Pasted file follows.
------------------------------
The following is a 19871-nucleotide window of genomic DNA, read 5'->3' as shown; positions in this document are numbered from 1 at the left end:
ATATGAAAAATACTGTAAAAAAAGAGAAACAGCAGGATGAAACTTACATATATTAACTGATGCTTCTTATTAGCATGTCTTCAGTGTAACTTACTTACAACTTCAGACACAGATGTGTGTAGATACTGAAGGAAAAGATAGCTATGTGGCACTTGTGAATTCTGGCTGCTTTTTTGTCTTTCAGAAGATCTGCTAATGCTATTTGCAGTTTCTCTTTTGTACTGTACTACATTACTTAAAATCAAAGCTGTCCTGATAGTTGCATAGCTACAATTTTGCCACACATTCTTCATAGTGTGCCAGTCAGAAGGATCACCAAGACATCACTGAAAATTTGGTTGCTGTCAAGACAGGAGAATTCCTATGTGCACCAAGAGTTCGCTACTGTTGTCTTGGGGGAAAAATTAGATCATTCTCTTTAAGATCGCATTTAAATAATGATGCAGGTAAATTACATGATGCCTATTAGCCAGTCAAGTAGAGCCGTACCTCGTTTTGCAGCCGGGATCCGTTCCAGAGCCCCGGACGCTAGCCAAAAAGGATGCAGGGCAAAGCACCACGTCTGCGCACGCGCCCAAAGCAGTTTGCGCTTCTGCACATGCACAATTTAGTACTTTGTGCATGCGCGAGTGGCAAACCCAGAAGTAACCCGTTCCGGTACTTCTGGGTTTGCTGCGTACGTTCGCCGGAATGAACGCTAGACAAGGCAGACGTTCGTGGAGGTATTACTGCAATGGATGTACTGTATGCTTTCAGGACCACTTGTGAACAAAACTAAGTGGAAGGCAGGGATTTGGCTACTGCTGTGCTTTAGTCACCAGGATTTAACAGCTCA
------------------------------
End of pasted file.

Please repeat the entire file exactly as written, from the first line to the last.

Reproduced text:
The following is a 19871-nucleotide window of genomic DNA, read 5'->3' as shown; positions in this document are numbered from 1 at the left end:
ATATGAAAAATACTGTAAAAAAAGAGAAACAGCAGGATGAAACTTACATATATTAACTGATGCTTCTTATTAGCATGTCTTCAGTGTAACTTACTTACAACTTCAGACACAGATGTGTGTAGATACTGAAGGAAAAGATAGCTATGTGGCACTTGTGAATTCTGGCTGCTTTTTTGTCTTTCAGAAGATCTGCTAATGCTATTTGCAGTTTCTCTTTTGTACTGTACTACATTACTTAAAATCAAAGCTGTCCTGATAGTTGCATAGCTACAATTTTGCCACACATTCTTCATAGTGTGCCAGTCAGAAGGATCACCAAGACATCACTGAAAATTTGGTTGCTGTCAAGACAGGAGAATTCCTATGTGCACCAAGAGTTCGCTACTGTTGTCTTGGGGGAAAAATTAGATCATTCTCTTTAAGATCGCATTTAAATAATGATGCAGGTAAATTACATGATGCCTATTAGCCAGTCAAGTAGAGCCGTACCTCGTTTTGCAGCCGGGATCCGTTCCAGAGCCCCGGACGCTAGCCAAAAAGGATGCAGGGCAAAGCACCACGTCTGCGCACGCGCCCAAAGCAGTTTGCGCTTCTGCACATGCACAATTTAGTACTTTGTGCATGCGCGAGTGGCAAACCCAGAAGTAACCCGTTCCGGTACTTCTGGGTTTGCTGCGTACGTTCGCCGGAATGAACGCTAGACAAGGCAGACGTTCGTGGAGGTATTACTGCAATGGATGTACTGTATGCTTTCAGGACCACTTGTGAACAAAACTAAGTGGAAGGCAGGGATTTGGCTACTGCTGTGCTTTAGTCACCAGGATTTAACAGCTCA